An Interview with a Legend: Bob Lind – Part 2

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Dale Y the Green Guy
Bob Lind is an American folk music singer-songwriter, who helped define the 1960s folk rock movement in America and England. Lind is best known for his transatlantic chart hit single, “Elusive Butterfly”, which reached number 5 on both the US and UK charts in 1966, but continues to write, record and perform throughout America and Europe.
More than 200 artists – including Cher, Glen Campbell, Aretha Franklin, Dolly Parton, Eric Clapton, Nancy Sinatra, The Four Tops, Richie Havens, Hoyt Axton, The Kingston Trio, Johnny Mathis, and Petula Clark – have recorded songs written by Lind. His latest album, Finding You Again is a triumph of his spirit and tunefulness, and it can be found on Amazon, or anywhere albums, CD’s or MP3’s are available.
I had a chance to speak with Bob one morning recently, and this is Part 2 of our conversation.
Is it easier to write now that you are more mature, perhaps looking back with more introspection, or was it easier to write back in the day when you may have just been pounding out songs on a regular basis?
Well, that’s a really good question. I don’t know if the word easier facts into it. I don’t trust easy writing, whether it’s plays, novels, songs, whatever media it is. Now, not that I won’t get inspirational, and something may move through me and catches in my heart. When that happens, and I start to feel something in my chest, I’m pretty sure I am onto a good line. But that doesn’t mean it’s easy writing.
Does it take you more time to write a song now?
I do take more time with writing my songs now, but I don’t over intellectualize them and sometimes a song, for me, will change over the years. I’ll hear a line and recognize it as a phony line. I didn’t mean for it to be phony but…well, here, I’ll give you an example.
 There’s a song I do called , Spilling Over. This song was on my “Since There Were Circles,” album that came out way back when. In it, there is a line that goes, “She’ll be on your mind, long after you’ve cast her out.” Now, I sang that song for 10 or 15 years before I realized that it was a stilted line. That sounds like the villain evicting the widow and her kids into a snowstorm. But ‘cast her out’ sort of rolls off and fits, and I sang it that way for years. Then one day I realized that the more prosaic ‘let her go’ is a better line. So now I sing, “She’ll be on your mind long after you’ve let her go.” It doesn’t call attention to itself, it conveys the same emotion, and it’s easier to swallow.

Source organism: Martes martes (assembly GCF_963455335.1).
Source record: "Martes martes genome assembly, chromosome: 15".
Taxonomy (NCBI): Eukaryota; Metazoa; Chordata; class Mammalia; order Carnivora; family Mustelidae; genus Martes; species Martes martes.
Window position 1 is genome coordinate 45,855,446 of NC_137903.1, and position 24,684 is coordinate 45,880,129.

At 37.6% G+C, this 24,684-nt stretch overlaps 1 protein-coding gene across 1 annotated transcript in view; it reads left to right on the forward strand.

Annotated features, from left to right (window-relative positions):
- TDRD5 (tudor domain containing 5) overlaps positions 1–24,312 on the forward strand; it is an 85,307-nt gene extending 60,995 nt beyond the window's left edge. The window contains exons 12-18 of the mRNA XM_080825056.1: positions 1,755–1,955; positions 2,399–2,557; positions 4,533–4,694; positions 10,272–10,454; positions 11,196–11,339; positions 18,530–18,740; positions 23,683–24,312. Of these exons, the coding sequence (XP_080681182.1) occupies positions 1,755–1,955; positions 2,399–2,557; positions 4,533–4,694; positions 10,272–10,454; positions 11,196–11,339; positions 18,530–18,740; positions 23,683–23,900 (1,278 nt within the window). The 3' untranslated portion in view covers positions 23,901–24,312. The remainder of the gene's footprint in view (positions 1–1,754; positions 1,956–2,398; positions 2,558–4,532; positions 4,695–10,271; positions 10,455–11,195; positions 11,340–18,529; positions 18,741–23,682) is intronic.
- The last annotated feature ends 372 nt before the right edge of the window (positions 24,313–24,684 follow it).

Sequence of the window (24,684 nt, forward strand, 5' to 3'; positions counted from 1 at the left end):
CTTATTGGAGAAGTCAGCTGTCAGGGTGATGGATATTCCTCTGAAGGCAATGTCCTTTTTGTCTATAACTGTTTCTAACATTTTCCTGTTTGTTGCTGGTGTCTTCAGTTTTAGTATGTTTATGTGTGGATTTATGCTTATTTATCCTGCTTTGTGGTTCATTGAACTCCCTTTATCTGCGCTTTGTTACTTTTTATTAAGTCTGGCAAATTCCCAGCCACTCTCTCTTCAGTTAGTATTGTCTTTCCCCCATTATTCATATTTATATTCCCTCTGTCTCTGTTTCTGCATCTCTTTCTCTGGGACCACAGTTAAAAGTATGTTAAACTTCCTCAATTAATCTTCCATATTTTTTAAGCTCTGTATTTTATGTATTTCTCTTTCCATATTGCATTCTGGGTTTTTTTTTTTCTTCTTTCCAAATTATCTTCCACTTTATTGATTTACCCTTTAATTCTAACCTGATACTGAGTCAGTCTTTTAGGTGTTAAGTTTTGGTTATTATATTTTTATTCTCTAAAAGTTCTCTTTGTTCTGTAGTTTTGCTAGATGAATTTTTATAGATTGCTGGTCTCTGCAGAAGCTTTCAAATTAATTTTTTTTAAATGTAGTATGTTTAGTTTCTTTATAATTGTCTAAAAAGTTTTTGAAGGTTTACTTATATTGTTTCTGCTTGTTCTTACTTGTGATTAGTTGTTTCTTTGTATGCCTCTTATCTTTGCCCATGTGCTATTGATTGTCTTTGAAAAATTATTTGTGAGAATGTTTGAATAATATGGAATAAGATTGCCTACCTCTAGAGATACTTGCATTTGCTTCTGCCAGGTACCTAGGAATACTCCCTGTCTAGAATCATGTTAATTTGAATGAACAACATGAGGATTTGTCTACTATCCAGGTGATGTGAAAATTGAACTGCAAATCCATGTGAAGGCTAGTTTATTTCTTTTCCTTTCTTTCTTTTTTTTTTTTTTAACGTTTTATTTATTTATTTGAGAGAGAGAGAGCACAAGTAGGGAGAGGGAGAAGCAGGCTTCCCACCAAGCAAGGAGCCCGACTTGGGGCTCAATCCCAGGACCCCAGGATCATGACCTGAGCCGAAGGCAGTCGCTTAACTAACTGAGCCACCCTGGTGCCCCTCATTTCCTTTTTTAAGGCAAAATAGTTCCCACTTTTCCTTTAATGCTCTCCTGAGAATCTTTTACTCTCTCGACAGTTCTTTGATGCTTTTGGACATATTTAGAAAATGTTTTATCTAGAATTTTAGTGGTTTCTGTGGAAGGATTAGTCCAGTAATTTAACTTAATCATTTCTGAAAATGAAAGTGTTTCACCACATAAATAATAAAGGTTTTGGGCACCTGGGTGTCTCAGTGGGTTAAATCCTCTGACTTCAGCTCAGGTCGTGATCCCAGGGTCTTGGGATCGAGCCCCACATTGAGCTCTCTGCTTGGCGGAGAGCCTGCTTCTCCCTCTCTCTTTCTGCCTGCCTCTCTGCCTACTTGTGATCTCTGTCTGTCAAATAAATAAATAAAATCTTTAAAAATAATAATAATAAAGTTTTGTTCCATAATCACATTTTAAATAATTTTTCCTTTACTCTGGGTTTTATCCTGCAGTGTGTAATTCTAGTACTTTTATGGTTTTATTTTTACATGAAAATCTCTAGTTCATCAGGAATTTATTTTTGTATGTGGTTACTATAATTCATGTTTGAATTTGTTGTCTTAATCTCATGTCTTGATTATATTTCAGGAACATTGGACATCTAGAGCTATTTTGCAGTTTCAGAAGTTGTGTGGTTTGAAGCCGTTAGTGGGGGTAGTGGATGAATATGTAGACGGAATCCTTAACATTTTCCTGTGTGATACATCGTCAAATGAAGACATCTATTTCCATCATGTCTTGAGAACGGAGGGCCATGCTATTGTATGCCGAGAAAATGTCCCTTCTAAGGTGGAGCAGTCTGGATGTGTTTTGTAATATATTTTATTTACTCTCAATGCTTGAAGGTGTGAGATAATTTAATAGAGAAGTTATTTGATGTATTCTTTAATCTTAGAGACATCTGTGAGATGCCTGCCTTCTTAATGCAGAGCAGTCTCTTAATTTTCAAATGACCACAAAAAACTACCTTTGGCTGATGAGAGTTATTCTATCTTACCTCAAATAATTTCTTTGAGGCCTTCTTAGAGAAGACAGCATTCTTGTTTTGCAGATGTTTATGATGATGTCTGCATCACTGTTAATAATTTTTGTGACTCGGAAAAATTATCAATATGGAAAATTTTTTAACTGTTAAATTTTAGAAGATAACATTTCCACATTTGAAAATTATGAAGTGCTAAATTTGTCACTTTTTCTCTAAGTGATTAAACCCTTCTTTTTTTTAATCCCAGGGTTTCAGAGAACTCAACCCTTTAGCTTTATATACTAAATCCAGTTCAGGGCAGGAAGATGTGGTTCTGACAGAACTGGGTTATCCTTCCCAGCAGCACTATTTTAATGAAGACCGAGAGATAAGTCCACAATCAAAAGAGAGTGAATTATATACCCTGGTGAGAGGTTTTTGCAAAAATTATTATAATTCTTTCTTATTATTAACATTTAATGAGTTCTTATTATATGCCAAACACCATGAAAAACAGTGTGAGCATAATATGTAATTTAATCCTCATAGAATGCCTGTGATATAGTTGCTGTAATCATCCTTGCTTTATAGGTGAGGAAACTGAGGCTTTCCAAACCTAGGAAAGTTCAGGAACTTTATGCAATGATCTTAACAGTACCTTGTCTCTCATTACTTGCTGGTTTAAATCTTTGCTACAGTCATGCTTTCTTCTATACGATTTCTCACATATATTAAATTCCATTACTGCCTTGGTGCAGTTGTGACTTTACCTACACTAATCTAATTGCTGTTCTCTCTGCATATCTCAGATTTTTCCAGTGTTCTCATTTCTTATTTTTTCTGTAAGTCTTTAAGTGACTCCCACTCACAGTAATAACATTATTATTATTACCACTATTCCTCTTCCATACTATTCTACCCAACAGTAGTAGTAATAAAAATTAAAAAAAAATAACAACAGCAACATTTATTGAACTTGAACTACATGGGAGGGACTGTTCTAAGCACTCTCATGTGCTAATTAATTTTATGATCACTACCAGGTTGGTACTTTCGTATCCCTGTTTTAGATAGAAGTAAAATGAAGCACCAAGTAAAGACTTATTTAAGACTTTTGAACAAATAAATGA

Yes, when you think about that, you are right!
So, I take more time to write because I don’t consider myself finished with them like I used to. I learned to write songs, in my 20’s, on amphetamines and coffee. I lived music, that’s all I did. I would write 6 or 7 songs a day. I would start out in the kitchen, pop an upper and drink some coffee with a couple of notebooks in front of me on the kitchen table. By, like,  5 or 6 o:clock, the papers, the notebooks would be full of lyrics that I had written just that day.
Now, the songs were shit, most of those songs were awful, but I didn’t know they were awful. You can’t really know how awful you are, that’s the deal here, that’s the rule. As an artist, as a singer, you have to think you’re great, and I lived under that illusion back then. But that thought process keeps you going, it keeps you writing. And of all the songs I wrote doing that, only a very few, like “Elusive Butterfly,” “Roads of Anger,” “It Wasn’t Just the Morning,” were any good. Although most of those songs I wrote that way were awful,  once in a while a good song would come out.

Bob Lind Playing Music

So what did you get out of that if the songs were all lousy?
Persistence. Persistence is more important than talent, it’s more important than genius, it’s more important than just about anything. Why? Because if you persist and you keep doing the thing you were meant to do, you have to improve. Which comes back to your original question of whether it is easier to write songs now. When I’m finished, I give it some time. I don’t just jump in to make the demo now. I lay it down for a couple of weeks, or a month or so. I recognize that the songs really aren’t finished now, they can change, and I’ll change them if that’s what they need and make them better. And that’s being persistent too. 
Well, the new album, Finding You Again is proof that what you are doing still works.
Thank you, Man, I am happy with that. I do think it is a good album, as modest as that sounds. Certainly part of it is the songs, but part of it is the working and recording talents of Jamie Hoover, of the Spongetones, who put up with my insanity, my raging and over-tight defensiveness of the songs. But he got to the heart of the songs, he was right there, he improved it and it’s because of him that the album is so good.
Do you foresee any style change in your music for the future?
I’m starting to get a little jazzier, and that may come out in future albums, but honestly, I don’t look ahead that far. What happens, happens, I’m happy doing what I am doing right now, but you never know what the future might bring.
So ends Part 2 of my interview with Bob Lind. Make sure to check out the links provided, you can both watch a little bit of his performance, and once delighted, click on the link provided that takes you to his album.
Finding You Again – Bob Lind

 Bob Lind

Bob Lind – From the Road

Blind Love

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